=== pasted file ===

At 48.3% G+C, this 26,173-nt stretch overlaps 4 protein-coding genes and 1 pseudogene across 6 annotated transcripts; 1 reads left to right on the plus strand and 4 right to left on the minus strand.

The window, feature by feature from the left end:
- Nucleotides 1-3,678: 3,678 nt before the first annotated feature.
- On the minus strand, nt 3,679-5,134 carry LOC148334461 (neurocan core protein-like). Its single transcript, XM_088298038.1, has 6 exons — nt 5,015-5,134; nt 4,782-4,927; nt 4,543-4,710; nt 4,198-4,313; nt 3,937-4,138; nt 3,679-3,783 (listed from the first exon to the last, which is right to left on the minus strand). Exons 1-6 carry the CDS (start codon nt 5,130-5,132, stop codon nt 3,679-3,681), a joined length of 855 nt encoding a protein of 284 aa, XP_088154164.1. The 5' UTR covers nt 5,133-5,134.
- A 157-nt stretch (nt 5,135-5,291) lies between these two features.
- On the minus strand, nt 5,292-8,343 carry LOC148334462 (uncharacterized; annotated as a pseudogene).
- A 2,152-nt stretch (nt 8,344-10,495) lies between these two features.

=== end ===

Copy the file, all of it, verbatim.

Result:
At 48.3% G+C, this 26,173-nt stretch overlaps 4 protein-coding genes and 1 pseudogene across 6 annotated transcripts; 1 reads left to right on the plus strand and 4 right to left on the minus strand.

The window, feature by feature from the left end:
- Nucleotides 1-3,678: 3,678 nt before the first annotated feature.
- On the minus strand, nt 3,679-5,134 carry LOC148334461 (neurocan core protein-like). Its single transcript, XM_088298038.1, has 6 exons — nt 5,015-5,134; nt 4,782-4,927; nt 4,543-4,710; nt 4,198-4,313; nt 3,937-4,138; nt 3,679-3,783 (listed from the first exon to the last, which is right to left on the minus strand). Exons 1-6 carry the CDS (start codon nt 5,130-5,132, stop codon nt 3,679-3,681), a joined length of 855 nt encoding a protein of 284 aa, XP_088154164.1. The 5' UTR covers nt 5,133-5,134.
- A 157-nt stretch (nt 5,135-5,291) lies between these two features.
- On the minus strand, nt 5,292-8,343 carry LOC148334462 (uncharacterized; annotated as a pseudogene).
- A 2,152-nt stretch (nt 8,344-10,495) lies between these two features.